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Re: Plastic and radiation damage

The answer is yes, although that's not an extremely high field so the
effects may be secondary.  
What I'd need to know are: type of plastic (acrylic, HDPE, LDPE, etc.),
energy range of the beta's espically and to a lesser extent the gamma's,
temperature and humidity of storage, is sunlight a factor?, is the liquid
an acid or a base and how strong?, time (duration) of storage, possibility
of shocks (physical) to the container, anything else that you think of
environmentally that I'm leaving out.  Radiaiton may add to the effect of
an otherwise slow or non-serious threat to structural integrity.  
Lots of strange things can happen to plastics that are often taken for
granted because they usually hold mudane things like soda or shampoo and
are stored in the home under relatively benign conditions.  I have a few
(moderatly dangerous) destructive things I pull out of my bag-o-tricks from
time to time for demo purposes involving plastics that never cease to amaze
(frighten) those in attendance.  Let me know some of this stuff, I'll try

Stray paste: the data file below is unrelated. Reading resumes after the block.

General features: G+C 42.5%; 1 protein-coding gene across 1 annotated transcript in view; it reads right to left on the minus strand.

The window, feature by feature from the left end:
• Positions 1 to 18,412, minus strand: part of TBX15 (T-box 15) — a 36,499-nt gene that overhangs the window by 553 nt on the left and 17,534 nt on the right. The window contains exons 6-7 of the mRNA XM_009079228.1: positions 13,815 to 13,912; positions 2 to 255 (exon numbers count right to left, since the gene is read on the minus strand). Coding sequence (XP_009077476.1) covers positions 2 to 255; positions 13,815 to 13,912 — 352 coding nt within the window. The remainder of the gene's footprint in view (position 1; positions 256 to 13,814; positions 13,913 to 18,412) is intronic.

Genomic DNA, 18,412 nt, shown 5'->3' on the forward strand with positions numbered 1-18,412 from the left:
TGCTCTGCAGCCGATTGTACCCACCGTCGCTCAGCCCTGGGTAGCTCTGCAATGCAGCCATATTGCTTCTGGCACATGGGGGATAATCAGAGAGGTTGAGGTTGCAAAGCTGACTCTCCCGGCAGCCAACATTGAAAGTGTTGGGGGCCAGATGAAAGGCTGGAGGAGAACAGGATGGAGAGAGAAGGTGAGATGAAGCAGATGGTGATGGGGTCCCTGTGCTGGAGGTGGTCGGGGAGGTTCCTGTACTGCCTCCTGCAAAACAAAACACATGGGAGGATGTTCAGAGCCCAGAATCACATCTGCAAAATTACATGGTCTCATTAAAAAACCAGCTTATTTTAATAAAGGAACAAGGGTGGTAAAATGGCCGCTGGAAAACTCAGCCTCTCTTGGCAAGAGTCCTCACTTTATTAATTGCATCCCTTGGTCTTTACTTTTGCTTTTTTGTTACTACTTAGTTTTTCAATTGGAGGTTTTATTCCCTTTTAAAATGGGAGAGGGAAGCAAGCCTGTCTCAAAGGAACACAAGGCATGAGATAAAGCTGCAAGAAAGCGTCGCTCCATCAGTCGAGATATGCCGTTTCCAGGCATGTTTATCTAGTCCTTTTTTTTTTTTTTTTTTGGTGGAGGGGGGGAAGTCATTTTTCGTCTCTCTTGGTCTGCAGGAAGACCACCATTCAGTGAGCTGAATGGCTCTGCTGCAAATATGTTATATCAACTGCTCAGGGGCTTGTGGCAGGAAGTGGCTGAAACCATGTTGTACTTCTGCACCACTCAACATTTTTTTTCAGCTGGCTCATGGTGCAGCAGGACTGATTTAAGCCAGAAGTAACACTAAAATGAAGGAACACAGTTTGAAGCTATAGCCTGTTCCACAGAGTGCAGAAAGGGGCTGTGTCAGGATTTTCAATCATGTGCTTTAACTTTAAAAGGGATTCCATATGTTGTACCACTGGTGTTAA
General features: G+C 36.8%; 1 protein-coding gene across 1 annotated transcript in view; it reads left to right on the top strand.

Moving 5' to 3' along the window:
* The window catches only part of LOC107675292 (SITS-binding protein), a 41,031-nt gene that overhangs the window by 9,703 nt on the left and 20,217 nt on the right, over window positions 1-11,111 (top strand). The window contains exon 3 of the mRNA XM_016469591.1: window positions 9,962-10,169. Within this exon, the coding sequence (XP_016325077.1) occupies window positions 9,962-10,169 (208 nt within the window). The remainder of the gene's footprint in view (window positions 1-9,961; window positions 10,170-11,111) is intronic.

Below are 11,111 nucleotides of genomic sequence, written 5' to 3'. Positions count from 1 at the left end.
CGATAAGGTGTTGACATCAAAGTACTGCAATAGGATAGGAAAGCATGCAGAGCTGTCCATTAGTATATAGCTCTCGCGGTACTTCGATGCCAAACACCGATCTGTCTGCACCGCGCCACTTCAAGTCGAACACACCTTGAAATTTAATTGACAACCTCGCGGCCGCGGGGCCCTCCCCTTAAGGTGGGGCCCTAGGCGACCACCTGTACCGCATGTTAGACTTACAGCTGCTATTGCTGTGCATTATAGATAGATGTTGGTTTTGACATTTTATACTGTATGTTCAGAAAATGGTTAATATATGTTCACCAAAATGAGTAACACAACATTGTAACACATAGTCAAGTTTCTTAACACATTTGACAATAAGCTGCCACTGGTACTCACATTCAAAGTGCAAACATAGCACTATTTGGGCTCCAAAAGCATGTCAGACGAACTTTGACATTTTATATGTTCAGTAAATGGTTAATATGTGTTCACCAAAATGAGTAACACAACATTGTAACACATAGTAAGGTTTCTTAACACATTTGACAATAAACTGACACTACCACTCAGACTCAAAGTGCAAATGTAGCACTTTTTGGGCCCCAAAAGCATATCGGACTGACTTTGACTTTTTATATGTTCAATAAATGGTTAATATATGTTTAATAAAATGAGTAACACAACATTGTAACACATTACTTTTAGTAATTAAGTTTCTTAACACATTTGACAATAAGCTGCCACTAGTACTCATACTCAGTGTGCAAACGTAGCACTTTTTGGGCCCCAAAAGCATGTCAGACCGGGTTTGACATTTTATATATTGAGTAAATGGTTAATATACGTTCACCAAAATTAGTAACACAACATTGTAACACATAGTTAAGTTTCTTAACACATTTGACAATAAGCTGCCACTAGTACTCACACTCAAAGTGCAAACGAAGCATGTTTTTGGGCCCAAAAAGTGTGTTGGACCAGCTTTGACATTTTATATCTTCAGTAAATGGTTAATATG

to give you a good head start if not a complete answer.  

Scott Kniffin

RSO, Unisys Corp. @ Lanham, MD
CHO, Radiation Effects Facility, GSFC, NASA, Greenbelt, MD

The opinions expressed here are my own.  They do not necessarily represent
the views of Unisys Corporation or NASA.  This information has not been
reviewed by my employer or supervisor.  

At 10:01 04/23/98 -0500, you wrote:
>Does anyone out there know if plastic is subject to any structural
>decomposition as a reults of being exposed to moderate exposure rate
>fields?  For instance, a plastic container being used to hold several
>gallons of liquid containing beta-gamma emitters at concentrations up to 1
>Ci/L (thats 37 GBq/L for our European friends).
>Gary L. Schroeder
>Brookhaven National Laboratory
>Environmental Protection Office